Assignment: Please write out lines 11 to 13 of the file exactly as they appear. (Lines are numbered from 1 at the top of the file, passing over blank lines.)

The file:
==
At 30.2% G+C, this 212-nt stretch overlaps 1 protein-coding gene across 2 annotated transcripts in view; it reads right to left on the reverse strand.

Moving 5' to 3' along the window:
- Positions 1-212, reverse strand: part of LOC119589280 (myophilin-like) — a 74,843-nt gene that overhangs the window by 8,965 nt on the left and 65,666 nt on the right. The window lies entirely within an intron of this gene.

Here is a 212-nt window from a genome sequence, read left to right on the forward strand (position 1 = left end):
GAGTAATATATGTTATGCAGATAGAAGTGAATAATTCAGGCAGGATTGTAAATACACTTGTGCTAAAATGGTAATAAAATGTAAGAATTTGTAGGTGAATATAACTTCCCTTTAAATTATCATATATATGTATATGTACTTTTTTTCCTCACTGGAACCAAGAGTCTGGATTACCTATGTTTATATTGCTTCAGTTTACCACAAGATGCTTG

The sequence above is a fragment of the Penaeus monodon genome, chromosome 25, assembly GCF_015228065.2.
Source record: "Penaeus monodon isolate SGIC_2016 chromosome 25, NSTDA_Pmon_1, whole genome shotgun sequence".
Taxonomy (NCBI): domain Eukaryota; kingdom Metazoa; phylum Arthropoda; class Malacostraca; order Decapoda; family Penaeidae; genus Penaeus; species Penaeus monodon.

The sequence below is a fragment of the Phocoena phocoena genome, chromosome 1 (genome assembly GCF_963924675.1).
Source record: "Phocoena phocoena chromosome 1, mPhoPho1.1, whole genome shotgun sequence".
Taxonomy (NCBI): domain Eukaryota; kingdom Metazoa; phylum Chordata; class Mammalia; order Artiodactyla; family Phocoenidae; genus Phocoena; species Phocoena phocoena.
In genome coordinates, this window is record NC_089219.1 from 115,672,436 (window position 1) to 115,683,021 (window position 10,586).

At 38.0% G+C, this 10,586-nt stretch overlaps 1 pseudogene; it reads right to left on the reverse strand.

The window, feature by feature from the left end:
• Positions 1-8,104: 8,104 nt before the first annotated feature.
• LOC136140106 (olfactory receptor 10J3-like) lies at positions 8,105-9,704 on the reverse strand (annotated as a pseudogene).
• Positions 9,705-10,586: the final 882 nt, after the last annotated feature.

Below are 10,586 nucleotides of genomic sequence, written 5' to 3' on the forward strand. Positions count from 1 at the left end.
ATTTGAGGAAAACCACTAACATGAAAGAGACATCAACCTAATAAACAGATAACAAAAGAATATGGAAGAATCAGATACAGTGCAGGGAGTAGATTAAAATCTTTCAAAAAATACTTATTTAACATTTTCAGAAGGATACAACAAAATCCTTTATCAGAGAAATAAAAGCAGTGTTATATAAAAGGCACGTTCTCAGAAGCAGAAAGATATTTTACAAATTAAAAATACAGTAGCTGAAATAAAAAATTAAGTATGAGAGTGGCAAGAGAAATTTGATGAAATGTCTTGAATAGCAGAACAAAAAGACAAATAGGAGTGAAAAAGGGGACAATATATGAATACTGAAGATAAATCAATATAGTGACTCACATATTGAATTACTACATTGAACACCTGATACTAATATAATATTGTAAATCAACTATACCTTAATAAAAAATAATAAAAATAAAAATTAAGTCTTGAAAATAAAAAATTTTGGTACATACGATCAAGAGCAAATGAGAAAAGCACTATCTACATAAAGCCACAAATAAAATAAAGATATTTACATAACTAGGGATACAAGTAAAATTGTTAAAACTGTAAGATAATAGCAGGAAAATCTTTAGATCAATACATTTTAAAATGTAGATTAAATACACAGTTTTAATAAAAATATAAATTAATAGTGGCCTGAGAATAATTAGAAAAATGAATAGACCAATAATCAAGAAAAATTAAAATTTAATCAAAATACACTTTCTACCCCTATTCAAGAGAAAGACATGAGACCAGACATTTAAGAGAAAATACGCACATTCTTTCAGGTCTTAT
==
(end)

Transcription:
Taxonomy (NCBI): domain Eukaryota; kingdom Metazoa; phylum Chordata; class Mammalia; order Artiodactyla; family Phocoenidae; genus Phocoena; species Phocoena phocoena.
In genome coordinates, this window is record NC_089219.1 from 115,672,436 (window position 1) to 115,683,021 (window position 10,586).

At 38.0% G+C, this 10,586-nt stretch overlaps 1 pseudogene; it reads right to left on the reverse strand.